Israel didn’t have to apologize to Turkey for the clear act of provocation committed by the Mavi Marmara incident.  The Islamist Turks on the Mavi Marmara used violence against the Israeli commandos who sought to give them a warning, and shot their assailants in self-defense.  In terms of national pride, it is clearly Erdogan and Turkey who won on that score.  Israel has both apologized for the aggression on the ship, and the provocation created by the Turkish-led Free Gaza Movement. 

Yet, despite this unwarranted “moral” victory, Erdogan’s primary goal to break the Gaza blockade has not been achieved.  While Israel will process Turkish humanitarian aid through the port of Ashdod to the people of Gaza, Israel will not allow war material, or any tools that might be used for tunnel building to get through to Gaza.  That amounts to an Israeli victory.

Regional stability will benefit both Israel and Turkey while cooperation in the realm of military and intelligence might be a most helpful step in this direction.  For Israel, adding such cooperation with Turkey to the existing understanding with Egypt and Jordan, and with encouragement from the Saudis, will provide for a stronger force resisting the growing Shiite menace from Iran, and its Shiite allies in Lebanon and Iraq.  It might also have some positive repercussions on the Syrian conflict.  Turkey’s difficulties in obtaining certain weapon systems from the U.S. and other western powers would be ameliorated by the purchase of drones and other weapon systems from Israel.

Another significant benefit of the renewed relationship between Turkey and Israel is in the economic sphere.  The potential export of Israeli natural gas to Turkey is most meaningful especially for the Israeli economy, but also for Turkey.  Ankara has been purchasing over 50% of its gas supply from Russia. The recent tension between Russia and Turkey (they have been historical rival) as a result of being on different sides of the Syrian conflict, has created a problem for Turkey.  A commercial deal for gas sales between Israel and Turkey would diversify Turkey’s energy supply, and would positively impact on the relationship between Ankara and Jerusalem in other major areas as well. Experts now believe that in 2017, a gas deal between the two countries is likely to be signed. In addition to Israel and Turkey, the U.S. and Western powers will benefit from this renewed relationship.  It will strengthen the forces of stability in the region, which is a clear American interest.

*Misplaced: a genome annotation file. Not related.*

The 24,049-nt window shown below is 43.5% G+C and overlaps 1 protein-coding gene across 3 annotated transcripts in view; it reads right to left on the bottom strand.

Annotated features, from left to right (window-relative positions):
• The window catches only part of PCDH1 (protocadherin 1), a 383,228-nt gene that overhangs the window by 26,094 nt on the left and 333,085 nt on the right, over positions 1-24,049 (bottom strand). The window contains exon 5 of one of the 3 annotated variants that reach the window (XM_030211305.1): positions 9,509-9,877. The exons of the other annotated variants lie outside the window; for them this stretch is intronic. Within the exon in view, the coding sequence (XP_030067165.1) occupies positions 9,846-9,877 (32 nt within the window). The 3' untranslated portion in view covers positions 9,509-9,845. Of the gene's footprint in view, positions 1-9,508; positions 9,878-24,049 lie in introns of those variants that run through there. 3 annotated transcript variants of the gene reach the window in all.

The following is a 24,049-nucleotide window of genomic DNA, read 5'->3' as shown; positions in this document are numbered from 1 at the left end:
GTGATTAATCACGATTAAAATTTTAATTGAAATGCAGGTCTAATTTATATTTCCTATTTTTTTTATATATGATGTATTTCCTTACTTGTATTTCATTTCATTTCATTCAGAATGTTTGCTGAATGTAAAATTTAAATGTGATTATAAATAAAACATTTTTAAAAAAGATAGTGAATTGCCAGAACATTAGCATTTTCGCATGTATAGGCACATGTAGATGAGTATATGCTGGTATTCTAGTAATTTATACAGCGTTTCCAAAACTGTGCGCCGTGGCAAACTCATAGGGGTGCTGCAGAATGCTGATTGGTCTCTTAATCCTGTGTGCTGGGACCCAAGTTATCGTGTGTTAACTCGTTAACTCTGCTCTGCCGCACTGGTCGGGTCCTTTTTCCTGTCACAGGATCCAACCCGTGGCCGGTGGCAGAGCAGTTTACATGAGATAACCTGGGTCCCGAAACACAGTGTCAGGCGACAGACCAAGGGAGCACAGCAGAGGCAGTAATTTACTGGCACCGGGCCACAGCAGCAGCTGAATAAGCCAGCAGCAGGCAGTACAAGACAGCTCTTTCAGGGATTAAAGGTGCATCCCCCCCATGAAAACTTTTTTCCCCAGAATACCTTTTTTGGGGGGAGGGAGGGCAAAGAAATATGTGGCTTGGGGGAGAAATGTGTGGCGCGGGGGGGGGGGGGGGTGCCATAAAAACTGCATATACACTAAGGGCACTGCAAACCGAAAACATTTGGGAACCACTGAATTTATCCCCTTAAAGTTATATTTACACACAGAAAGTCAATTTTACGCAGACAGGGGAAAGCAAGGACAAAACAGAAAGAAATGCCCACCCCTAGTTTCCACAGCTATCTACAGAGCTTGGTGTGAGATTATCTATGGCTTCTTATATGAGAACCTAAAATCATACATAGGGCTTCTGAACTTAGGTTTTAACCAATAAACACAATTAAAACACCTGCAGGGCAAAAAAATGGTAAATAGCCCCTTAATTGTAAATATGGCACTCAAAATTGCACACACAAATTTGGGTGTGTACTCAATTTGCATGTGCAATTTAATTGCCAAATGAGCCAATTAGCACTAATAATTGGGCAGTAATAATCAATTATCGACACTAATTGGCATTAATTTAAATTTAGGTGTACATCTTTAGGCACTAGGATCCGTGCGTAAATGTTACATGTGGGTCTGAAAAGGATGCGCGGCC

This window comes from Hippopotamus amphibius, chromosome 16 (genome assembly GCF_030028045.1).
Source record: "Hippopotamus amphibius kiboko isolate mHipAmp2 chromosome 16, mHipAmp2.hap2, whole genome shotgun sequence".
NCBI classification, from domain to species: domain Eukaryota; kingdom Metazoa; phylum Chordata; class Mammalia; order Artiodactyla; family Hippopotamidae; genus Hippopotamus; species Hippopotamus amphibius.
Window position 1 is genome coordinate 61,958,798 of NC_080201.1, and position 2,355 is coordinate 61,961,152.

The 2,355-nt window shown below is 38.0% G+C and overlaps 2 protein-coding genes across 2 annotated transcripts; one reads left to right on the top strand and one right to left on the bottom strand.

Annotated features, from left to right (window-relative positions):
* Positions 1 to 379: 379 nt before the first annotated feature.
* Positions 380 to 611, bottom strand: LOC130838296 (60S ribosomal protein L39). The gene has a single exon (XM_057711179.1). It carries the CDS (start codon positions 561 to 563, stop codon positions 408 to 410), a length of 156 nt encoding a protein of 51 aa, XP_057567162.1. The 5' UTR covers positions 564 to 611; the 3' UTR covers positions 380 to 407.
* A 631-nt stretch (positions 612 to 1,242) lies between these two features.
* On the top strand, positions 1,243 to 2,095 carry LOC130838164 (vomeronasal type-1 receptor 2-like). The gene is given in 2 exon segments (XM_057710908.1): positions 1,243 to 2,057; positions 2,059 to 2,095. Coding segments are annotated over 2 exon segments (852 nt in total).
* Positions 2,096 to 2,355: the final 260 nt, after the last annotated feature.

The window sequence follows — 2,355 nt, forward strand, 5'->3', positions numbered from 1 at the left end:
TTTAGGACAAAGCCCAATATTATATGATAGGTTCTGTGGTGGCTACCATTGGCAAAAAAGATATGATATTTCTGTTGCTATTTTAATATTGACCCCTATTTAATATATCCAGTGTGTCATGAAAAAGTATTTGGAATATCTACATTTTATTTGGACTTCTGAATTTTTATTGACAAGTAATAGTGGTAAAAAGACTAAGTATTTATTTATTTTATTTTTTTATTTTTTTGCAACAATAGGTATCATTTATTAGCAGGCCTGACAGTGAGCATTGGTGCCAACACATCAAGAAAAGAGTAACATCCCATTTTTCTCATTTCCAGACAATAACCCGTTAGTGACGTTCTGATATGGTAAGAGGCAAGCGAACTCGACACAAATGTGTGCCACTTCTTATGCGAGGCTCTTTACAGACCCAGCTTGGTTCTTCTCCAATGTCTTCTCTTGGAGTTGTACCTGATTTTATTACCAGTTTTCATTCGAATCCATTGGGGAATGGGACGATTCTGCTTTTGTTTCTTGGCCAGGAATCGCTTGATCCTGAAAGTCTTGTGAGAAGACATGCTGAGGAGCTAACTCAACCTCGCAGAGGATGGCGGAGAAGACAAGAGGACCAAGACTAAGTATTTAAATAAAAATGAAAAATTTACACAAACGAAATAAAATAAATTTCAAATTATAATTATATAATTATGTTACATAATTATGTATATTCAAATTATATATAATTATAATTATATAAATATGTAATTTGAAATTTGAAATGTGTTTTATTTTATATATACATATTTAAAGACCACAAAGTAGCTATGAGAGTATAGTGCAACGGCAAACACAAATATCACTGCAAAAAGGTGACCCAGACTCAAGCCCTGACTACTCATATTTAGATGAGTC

The renewed relationship between Ankara and Jerusalem mustn’t however, impede on Israel’s close relationship with the Kurds.  Israel should continue strengthening its traditional positive relations with the Kurds, just as Turkey is likely to continue its support for the Palestinians and Hamas in particular.  Israel must support an independent Kurdistan just as Turkey supports an independent Palestine.

In conclusion, the deal struck last Sunday in Rome is beneficial to both Israel and Turkey, as well as to the stability of the region.  For Israel, no unacceptable condition have been imposed, yet the security and economic potential as a result of the deal, are most promising.  For Turkey, in addition to security and economic benefits, Erdogan can boast a moral victory as a result of Israel’s apology and compensation.  For Ankara and Jerusalem, the deal is a diplomatic boost for both nations. 


Joseph Puder

Source: http://www.frontpagemag.com/fpm/263389/israeli-turkish-rapprochement-joseph-puder